Nicholas Lane was an English surveyor and cartographer, active in the early part of the seventeenth century, rising to prominence in his works for King Charles I.
Lane's early work included a plan of Oxdownes, Cobham, Surrey dated 1618, a copy of which is held in the Surrey History Centre.
In the 1620s he mapped land at Chessington belonging to Merton College, Oxford. The area was the subject of a long running manor boundary dispute between the College's land and Royal land of Nonsuch Great Park the part of which that subsequently became known as Worcester Park. Lane's map of 1627 documents the final resolution of the dispute, a decision subsequently re-confirmed by Charles I in 1633.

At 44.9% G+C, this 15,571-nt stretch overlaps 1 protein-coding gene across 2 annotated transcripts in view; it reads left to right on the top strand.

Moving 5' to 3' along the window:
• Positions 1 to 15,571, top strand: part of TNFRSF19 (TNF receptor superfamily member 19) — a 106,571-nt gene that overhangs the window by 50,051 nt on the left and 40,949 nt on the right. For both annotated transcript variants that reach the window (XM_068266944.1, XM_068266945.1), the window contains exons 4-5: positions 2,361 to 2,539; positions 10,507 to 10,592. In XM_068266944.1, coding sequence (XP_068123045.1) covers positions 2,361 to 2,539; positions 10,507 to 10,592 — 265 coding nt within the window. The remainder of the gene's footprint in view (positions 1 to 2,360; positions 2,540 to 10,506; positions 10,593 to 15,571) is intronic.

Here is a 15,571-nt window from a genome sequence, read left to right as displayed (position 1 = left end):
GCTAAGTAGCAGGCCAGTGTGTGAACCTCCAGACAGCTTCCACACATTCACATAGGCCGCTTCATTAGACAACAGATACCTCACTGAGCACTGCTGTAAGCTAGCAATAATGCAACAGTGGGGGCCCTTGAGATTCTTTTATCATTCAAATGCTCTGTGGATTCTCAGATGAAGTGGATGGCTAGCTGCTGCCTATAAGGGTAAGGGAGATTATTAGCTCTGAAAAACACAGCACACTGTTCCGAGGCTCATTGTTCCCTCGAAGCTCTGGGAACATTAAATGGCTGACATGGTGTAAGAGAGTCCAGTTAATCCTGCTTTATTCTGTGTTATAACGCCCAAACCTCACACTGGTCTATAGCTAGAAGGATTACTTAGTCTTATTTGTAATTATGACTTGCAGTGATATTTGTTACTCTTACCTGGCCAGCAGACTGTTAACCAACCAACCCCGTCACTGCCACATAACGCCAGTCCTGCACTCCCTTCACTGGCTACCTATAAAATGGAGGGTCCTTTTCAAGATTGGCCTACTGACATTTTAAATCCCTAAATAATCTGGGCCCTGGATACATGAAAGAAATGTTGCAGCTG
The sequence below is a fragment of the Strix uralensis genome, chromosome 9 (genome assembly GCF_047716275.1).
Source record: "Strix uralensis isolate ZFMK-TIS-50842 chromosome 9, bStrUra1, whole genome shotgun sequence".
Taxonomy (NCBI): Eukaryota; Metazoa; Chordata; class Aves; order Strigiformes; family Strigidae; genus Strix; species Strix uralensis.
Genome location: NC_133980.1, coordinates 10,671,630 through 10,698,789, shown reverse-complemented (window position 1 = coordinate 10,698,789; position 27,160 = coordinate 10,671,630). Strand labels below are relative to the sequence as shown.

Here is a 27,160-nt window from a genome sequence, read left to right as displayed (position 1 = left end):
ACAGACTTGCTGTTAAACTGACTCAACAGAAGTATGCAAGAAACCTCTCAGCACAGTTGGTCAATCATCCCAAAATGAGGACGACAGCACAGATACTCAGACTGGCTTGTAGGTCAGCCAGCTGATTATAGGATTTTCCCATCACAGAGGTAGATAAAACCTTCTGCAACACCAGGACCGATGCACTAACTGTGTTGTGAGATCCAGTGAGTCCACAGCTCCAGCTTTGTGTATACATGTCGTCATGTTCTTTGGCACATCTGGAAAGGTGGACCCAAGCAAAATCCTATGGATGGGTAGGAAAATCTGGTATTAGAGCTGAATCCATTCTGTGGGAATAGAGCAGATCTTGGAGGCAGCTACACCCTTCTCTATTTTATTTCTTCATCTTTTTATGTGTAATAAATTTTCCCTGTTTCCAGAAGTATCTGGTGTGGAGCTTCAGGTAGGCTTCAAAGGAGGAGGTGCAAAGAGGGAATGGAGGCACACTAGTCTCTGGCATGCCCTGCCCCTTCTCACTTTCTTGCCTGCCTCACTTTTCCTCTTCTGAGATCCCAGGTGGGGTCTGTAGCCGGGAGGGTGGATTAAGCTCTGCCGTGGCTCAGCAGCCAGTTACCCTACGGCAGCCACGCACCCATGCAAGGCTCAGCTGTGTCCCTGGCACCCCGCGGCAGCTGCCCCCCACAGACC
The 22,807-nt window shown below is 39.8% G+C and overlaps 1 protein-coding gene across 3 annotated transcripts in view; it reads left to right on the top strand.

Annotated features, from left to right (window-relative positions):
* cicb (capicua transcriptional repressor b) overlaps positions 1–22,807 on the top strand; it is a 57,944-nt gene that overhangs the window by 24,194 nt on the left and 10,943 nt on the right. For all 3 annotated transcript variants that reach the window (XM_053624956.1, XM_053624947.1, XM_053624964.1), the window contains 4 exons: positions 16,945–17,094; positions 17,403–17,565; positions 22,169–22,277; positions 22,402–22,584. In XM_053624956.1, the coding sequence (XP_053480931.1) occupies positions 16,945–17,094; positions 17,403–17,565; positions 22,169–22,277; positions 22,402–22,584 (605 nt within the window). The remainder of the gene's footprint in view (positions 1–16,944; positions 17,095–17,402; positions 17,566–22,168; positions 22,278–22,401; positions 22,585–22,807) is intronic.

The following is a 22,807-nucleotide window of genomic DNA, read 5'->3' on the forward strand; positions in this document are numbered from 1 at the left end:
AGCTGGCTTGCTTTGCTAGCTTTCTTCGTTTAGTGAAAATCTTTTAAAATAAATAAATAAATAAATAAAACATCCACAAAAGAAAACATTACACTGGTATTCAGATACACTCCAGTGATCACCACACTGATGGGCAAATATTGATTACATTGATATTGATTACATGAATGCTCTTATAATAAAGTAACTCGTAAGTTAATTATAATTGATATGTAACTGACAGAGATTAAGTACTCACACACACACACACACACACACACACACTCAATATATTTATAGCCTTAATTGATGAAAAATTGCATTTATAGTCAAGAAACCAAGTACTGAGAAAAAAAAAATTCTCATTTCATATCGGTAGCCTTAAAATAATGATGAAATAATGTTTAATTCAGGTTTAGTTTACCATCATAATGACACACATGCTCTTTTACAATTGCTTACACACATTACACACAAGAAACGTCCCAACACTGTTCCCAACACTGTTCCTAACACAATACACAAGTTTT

Charles I commissioned Lane to map the proposed site of his new hunting park at Richmond. This pre-enclosure map of Richmond Park, surveyed in 1632 but completed in 1637/8, depicts the mixture of common land and private holdings and the route of the projected wall to surround the new park. Annotations on the map are believed to be in the hand of Charles I. Charles I subsequently commissioned Lane for the design of the Longford River in 1638–39.
Lane's noble clients included Francis Browne, 3rd Viscount Montagu, who, in 1635, commissioned Lane to survey his holdings at Cowdray, Easebourne Priory and Verdley.
In 1637 Lane produced several maps of areas of fenland including Great Common Fen at Wisbech, others between Crowland and Eye and a sketch map of Laddus Fen near Upwell. He also surveyed fens around Ramsey belonging to Oliver Cromwell.
Lane's surviving work provides a valuable resource for historians. For example, Lane's 1636 plan of Putney, combined with the 1665 hearth tax list provided a key source required to reconstruct a detailed view of life in the London suburb in the late seventeenth century.